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6 Companion Plants for Fruit Trees (With Pictures)

pear tree with fruits

Fruit trees take years to grow but bear fruit every year once they mature. While you can’t speed up the process, you can give your fruit trees the best possible chance of thriving by utilizing companion plants.

Sadly, there’s no best choice for all trees or situations, so you’ll have to determine which ones will be most helpful to your fruit trees. Let’s dive into the best and worst companion plants for fruit trees below.

garden flower divider What Is Companion Planting?

It might sound funny, but yes, plants love to have companions! Specifically, companion plants that complement your plant’s unique needs. Flowers, for example, are excellent companions for attracting pollinators and other beneficial wildlife to your garden. Others may repel destructive pests, provide nutrients, or act as living mulch.

Perhaps the most well-known companion crop is the Three Sisters, historically grown by Native Americans. It consists of corn, climbing beans, and squash. Corn serves as a trellis for the beans, which act as a nitrogen fixer for the soil, and the squash’s large leaves shade the ground and preserve moisture in the soil.

Choosing suitable companion plants will help your fruit and vegetable plants produce more and stay healthy as they grow. Depending on the garden-related problems you face, you may opt for only one or as many companion plants as you want.

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The 6 Companion Plants for Fruit Trees

1. Nasturtium

a bunch of yellow nasturtium flowers
Image Credit: J Surianto, Pexels
  • repels codling moths, acts as ground cover, attracts beneficial wildlife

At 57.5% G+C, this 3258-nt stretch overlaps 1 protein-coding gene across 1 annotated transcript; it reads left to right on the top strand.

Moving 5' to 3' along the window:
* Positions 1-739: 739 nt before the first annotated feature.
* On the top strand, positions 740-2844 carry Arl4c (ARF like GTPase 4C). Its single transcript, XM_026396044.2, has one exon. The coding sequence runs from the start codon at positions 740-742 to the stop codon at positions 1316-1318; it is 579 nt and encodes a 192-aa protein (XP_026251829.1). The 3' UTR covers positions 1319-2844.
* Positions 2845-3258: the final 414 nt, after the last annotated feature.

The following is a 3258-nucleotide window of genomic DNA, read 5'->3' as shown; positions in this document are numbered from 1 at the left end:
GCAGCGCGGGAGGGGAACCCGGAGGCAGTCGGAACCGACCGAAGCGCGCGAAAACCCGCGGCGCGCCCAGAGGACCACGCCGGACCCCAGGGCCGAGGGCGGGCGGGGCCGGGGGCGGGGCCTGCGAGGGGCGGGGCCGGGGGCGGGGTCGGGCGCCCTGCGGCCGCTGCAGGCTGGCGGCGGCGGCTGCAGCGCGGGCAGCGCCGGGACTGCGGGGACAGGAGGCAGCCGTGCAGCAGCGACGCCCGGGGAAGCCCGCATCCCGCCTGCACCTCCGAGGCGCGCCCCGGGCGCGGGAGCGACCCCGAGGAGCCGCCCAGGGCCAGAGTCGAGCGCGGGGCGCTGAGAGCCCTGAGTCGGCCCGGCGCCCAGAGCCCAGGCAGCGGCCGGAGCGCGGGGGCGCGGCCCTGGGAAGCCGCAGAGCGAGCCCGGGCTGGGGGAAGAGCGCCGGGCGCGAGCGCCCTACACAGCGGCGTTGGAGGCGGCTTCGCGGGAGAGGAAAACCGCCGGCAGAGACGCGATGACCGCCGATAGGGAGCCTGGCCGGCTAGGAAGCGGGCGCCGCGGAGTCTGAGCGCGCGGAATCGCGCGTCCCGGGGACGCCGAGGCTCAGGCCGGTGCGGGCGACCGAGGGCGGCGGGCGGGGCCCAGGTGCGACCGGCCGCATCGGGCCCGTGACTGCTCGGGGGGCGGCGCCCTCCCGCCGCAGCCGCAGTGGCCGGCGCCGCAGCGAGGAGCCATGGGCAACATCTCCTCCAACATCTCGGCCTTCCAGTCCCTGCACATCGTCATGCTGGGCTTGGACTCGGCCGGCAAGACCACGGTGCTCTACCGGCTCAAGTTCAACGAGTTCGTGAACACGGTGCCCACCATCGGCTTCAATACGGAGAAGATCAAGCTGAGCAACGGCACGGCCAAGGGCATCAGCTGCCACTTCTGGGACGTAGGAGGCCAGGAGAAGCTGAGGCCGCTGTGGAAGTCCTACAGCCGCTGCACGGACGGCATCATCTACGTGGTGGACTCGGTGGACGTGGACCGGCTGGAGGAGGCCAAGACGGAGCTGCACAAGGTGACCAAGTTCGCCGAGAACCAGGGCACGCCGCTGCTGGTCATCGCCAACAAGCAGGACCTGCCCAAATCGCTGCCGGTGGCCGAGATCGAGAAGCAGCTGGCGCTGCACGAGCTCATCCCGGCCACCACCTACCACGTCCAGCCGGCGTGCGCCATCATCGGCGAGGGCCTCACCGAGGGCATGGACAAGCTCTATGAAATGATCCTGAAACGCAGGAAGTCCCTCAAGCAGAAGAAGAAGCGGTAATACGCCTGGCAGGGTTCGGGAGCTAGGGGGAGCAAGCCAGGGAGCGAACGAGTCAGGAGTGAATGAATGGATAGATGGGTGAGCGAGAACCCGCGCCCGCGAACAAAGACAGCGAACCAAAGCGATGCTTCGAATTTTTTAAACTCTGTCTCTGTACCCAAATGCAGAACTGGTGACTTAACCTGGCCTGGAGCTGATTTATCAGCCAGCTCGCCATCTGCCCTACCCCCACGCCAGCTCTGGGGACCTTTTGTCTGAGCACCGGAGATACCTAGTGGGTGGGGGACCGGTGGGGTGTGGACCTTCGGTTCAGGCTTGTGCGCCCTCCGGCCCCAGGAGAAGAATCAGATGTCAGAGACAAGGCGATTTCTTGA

Although they prefer to plague apple orchards, codling moths don’t discriminate and will infest multiple types of fruit trees. To repel them from your fruit tree, plant nasturtium around the base of your tree. It also spreads quickly and acts as ground cover, preserving moisture in the soil.

Most people recognize these as weeds, but they’re also very useful in any garden or orchard. Lastly, nasturtium is very nectar-rich and will attract invaluable pollinators and other beneficial wildlife.

2. Hyssop

purple giant Anise Hyssop
Image Credit: JurateBuiviene, Shutterstock
  • increases fruit yield, discourages pests

Hyssop is an aromatic bitter herb used in herbal remedies for respiratory and gastrointestinal problems. The willowy purple flowers are attractive in the garden and help repel common fruit tree pests.

More interestingly, hyssop is also thought to increase fruit yield for fruit trees, grapes, and berries. For the best results, alternate hyssop with an Allium plant like onion, garlic, or chives. That gives you two layers of pest protection for your precious fruit.

3. Chives

Image Credit: Liv Meinert, Pixabay
  • repels pests, attracts pollinators, antifungal